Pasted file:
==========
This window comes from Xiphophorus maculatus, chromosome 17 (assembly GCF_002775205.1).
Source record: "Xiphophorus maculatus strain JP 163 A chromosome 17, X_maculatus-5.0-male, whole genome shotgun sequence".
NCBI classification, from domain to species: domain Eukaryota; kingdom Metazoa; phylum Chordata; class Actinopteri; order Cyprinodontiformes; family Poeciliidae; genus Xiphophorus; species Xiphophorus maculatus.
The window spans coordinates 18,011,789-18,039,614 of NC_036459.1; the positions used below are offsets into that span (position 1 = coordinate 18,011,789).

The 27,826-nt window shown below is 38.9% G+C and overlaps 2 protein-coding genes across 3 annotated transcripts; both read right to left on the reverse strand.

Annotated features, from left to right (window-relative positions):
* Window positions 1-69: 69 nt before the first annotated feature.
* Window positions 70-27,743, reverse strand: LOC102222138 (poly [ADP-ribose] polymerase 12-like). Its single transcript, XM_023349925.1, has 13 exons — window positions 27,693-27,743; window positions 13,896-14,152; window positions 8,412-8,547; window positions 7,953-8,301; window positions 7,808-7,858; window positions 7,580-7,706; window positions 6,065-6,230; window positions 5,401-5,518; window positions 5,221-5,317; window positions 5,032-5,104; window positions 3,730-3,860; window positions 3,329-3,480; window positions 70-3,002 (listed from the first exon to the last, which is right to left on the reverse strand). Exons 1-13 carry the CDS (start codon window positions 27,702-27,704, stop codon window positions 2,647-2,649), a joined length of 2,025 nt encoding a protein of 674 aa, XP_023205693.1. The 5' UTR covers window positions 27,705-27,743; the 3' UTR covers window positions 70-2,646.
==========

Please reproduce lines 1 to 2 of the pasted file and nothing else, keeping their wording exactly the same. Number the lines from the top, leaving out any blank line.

This window comes from Xiphophorus maculatus, chromosome 17 (assembly GCF_002775205.1).
Source record: "Xiphophorus maculatus strain JP 163 A chromosome 17, X_maculatus-5.0-male, whole genome shotgun sequence".